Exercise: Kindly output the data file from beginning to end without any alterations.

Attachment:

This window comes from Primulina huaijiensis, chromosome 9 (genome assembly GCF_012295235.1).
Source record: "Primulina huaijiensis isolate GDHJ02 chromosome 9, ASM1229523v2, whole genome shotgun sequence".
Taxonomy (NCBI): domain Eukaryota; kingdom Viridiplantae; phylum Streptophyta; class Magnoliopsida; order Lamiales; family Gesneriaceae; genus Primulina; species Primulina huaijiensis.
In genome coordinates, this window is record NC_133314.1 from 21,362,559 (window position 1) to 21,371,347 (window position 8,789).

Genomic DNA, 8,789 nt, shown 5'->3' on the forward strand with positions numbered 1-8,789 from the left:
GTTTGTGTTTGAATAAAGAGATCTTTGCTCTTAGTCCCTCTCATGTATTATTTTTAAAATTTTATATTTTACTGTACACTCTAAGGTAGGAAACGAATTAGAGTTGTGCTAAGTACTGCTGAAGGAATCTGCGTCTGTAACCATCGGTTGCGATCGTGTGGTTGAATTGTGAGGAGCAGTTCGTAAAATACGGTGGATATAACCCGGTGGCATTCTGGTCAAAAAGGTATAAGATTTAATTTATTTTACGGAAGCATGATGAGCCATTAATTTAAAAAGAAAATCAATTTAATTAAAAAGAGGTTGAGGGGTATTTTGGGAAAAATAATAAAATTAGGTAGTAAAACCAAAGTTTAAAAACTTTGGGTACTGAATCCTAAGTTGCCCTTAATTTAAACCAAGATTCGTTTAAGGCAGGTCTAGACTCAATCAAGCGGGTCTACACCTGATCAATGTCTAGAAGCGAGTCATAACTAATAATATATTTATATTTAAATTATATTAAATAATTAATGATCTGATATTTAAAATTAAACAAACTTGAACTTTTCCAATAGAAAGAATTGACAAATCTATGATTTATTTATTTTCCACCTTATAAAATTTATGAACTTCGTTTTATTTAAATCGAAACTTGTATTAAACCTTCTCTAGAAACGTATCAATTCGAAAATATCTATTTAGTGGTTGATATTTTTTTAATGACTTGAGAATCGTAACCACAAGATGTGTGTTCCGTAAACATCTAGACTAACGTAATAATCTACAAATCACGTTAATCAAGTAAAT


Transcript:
This window comes from Primulina huaijiensis, chromosome 9 (genome assembly GCF_012295235.1).
Source record: "Primulina huaijiensis isolate GDHJ02 chromosome 9, ASM1229523v2, whole genome shotgun sequence".
Taxonomy (NCBI): domain Eukaryota; kingdom Viridiplantae; phylum Streptophyta; class Magnoliopsida; order Lamiales; family Gesneriaceae; genus Primulina; species Primulina huaijiensis.
In genome coordinates, this window is record NC_133314.1 from 21,362,559 (window position 1) to 21,371,347 (window position 8,789).

Genomic DNA, 8,789 nt, shown 5'->3' on the forward strand with positions numbered 1-8,789 from the left:
GTTTGTGTTTGAATAAAGAGATCTTTGCTCTTAGTCCCTCTCATGTATTATTTTTAAAATTTTATATTTTACTGTACACTCTAAGGTAGGAAACGAATTAGAGTTGTGCTAAGTACTGCTGAAGGAATCTGCGTCTGTAACCATCGGTTGCGATCGTGTGGTTGAATTGTGAGGAGCAGTTCGTAAAATACGGTGGATATAACCCGGTGGCATTCTGGTCAAAAAGGTATAAGATTTAATTTATTTTACGGAAGCATGATGAGCCATTAATTTAAAAAGAAAATCAATTTAATTAAAAAGAGGTTGAGGGGTATTTTGGGAAAAATAATAAAATTAGGTAGTAAAACCAAAGTTTAAAAACTTTGGGTACTGAATCCTAAGTTGCCCTTAATTTAAACCAAGATTCGTTTAAGGCAGGTCTAGACTCAATCAAGCGGGTCTACACCTGATCAATGTCTAGAAGCGAGTCATAACTAATAATATATTTATATTTAAATTATATTAAATAATTAATGATCTGATATTTAAAATTAAACAAACTTGAACTTTTCCAATAGAAAGAATTGACAAATCTATGATTTATTTATTTTCCACCTTATAAAATTTATGAACTTCGTTTTATTTAAATCGAAACTTGTATTAAACCTTCTCTAGAAACGTATCAATTCGAAAATATCTATTTAGTGGTTGATATTTTTTTAATGACTTGAGAATCGTAACCACAAGATGTGTGTTCCGTAAACATCTAGACTAACGTAATAATCTACAAATCACGTTAATCAAGTAAAT